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Interview with Rattapallax Editor and Filmmaker, Ram Devineni

posted: 5.12.09 by archived

Ram Devineni is the founder and editor of Rattapallax magazine, a literary journal dedicated to publishing poetry from around the world. Devineni, also a filmmaker, co-founded the film school Academia Internacional de Cinema in São Paulo and recently co-produced Amir Naderi’s Vegas: Based on a True Story, which premiered at the 2008 Venice Film Festival and showed in competition in the 2009 Tribeca Film Festival. For the 2009 PEN World Voices Literary Festival, Devineni curated a panel on literary short films and documentaries.

The Teaching Poetry blog asked Ram a few questions about his work with poetry and film.

Teaching Poetry: Tell us about your documentary on Ginsberg.

Ram Devineni: Ginsberg’s Karma is a thirty-minute documentary about the American Beat poet Allen Ginsberg. It follows his mythical journey to India in the early 1960s that transformed his perspective on life and his work. Poet Bob Holman, director of the Bowery Poetry Club in New York, traces the two years Ginsberg spent in India by visiting the places where he stayed and talking with the people he met and influenced, as well as intimate interviews with Beat poets and friends. Bob and I make appearances in it, too.

TP: So Ginsberg’s Karma is a documentary about a poet. Yet you included more ephemeral pieces that animate actual poems for the panel at the PEN World Voices Literary Festival in New York last week. What are some ways that film captures the essence of poetry?

RD: I have always felt that a “poetry film” has to be (first) a great film. I am not sure if the artistic medium of cinema can do a better job of catching the essence of poetry than a dance piece or a play can, but film allows more options.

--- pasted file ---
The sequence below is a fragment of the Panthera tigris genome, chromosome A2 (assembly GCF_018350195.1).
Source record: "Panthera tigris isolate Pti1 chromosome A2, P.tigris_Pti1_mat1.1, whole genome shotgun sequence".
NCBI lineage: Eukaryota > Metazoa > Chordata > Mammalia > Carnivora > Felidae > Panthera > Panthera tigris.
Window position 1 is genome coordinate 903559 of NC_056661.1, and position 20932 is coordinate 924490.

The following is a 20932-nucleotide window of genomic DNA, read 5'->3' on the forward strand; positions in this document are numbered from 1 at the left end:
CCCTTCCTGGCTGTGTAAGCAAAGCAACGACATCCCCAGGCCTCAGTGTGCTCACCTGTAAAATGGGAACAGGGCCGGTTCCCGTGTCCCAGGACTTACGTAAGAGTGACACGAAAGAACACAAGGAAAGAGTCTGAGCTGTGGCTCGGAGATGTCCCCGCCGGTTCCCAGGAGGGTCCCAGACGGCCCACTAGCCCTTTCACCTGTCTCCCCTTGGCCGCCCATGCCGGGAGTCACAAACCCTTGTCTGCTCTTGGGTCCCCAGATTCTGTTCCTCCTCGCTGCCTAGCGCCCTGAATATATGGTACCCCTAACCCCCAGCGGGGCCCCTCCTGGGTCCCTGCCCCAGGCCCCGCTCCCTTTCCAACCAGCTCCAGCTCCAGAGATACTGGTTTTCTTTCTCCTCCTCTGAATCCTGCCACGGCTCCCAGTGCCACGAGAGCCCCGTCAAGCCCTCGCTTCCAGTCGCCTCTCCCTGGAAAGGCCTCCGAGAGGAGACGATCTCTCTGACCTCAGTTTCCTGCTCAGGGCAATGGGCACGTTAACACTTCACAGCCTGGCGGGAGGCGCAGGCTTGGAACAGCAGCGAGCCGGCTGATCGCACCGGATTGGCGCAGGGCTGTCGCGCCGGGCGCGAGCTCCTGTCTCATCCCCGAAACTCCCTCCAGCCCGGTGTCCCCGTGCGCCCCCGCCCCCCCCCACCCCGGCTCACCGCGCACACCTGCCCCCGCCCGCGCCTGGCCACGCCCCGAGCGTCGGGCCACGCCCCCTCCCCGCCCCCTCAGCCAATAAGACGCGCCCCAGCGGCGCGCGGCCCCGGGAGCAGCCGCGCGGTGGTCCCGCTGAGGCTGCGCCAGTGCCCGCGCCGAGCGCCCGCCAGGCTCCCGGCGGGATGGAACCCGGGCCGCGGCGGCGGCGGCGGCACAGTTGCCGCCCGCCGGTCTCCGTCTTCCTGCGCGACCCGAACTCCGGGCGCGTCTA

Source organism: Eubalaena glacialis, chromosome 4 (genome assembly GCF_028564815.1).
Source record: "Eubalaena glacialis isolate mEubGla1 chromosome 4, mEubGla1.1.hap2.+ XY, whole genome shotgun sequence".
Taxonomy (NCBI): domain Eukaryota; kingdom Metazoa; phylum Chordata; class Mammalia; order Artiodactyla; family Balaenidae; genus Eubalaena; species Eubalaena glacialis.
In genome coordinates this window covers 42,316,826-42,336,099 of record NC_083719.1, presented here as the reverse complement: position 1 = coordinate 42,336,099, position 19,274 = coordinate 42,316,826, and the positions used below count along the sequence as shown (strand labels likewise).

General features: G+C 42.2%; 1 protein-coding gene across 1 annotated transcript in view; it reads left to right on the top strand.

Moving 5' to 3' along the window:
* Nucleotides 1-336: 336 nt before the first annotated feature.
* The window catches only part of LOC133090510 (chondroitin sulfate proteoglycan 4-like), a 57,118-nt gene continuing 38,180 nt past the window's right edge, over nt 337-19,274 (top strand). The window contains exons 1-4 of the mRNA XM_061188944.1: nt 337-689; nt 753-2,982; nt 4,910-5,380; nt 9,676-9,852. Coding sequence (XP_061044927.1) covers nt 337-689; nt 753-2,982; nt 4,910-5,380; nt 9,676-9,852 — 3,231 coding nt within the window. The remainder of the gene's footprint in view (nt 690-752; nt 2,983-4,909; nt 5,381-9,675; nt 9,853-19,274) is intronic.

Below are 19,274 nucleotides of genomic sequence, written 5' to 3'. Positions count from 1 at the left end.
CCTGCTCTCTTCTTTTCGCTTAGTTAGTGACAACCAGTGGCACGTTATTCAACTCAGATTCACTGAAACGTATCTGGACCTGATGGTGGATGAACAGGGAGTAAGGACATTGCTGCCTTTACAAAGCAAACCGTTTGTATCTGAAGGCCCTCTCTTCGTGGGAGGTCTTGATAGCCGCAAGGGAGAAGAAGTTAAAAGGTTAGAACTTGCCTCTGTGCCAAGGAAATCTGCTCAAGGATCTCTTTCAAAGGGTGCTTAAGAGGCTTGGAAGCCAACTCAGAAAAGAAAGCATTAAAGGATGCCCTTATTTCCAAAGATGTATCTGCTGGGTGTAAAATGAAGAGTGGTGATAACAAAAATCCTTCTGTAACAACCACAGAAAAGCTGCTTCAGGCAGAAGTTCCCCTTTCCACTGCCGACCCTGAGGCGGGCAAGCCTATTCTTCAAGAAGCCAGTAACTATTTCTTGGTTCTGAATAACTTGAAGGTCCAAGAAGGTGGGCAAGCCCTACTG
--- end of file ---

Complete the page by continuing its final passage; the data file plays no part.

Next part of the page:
TP: Can film ever make a poem “better”? How, in your opinion?

RD: I have often seen excellent films based on mediocre poems, that’s why I place strong emphasis on the filmmaker. All films are based on interpretations. A filmmaker interprets a script and makes it into a moving picture, which is what the filmmaker does with a poem. The poem is the base.

Here is an example. It’s one filmmaker’s interpretation of William Blake’s “The Tyger.”

I am sure Blake never imagined his poem would be interpreted like that. But the film captures the essence of the poem and, as a film , it is outstanding.

TP: What are some of the most successful films inspired by or based on poems? What makes them work?

RD: It’s hard finding feature length films based solely on a poem, but a poem becomes the catalyst for the film. I always loved Wim Wenders’s Wings of Desire. But, there are many excellent short films based on poems. Because of their length, short films and poems work perfectly together. The poem becomes the finished script for the filmmaker to use.

TP: What’s your dream poem to represent on film?

RD: Something by Chilean poet Pablo Neruda or Spanish poet Frederico Garcia-Lorca–they are my favorites. But since they are so well known, you have to be more careful in interpreting their work to film. I liked a series that the Sundance Channel did on Billy Collins, where they asked numerous filmmakers to turn his poems into short films. Here is one example; Collin’s poem “Forgetfulness,” interpreted by director Julian Grey.

Here are two more films that make for good discussion:

Metformin looks at the biology of love through collage and animation. Based on a poem by Helen Clare and directed by Kate Jessop. 2 minutes

Two short films by D. J. Kadagian who reworks classic poems using found video footage. Screening of “Good Morning America” by Carl Sandburg and “Standard Oil Co.” by Pablo Neruda. Special appearance by the D. J. Kadagian. 15 minutes.

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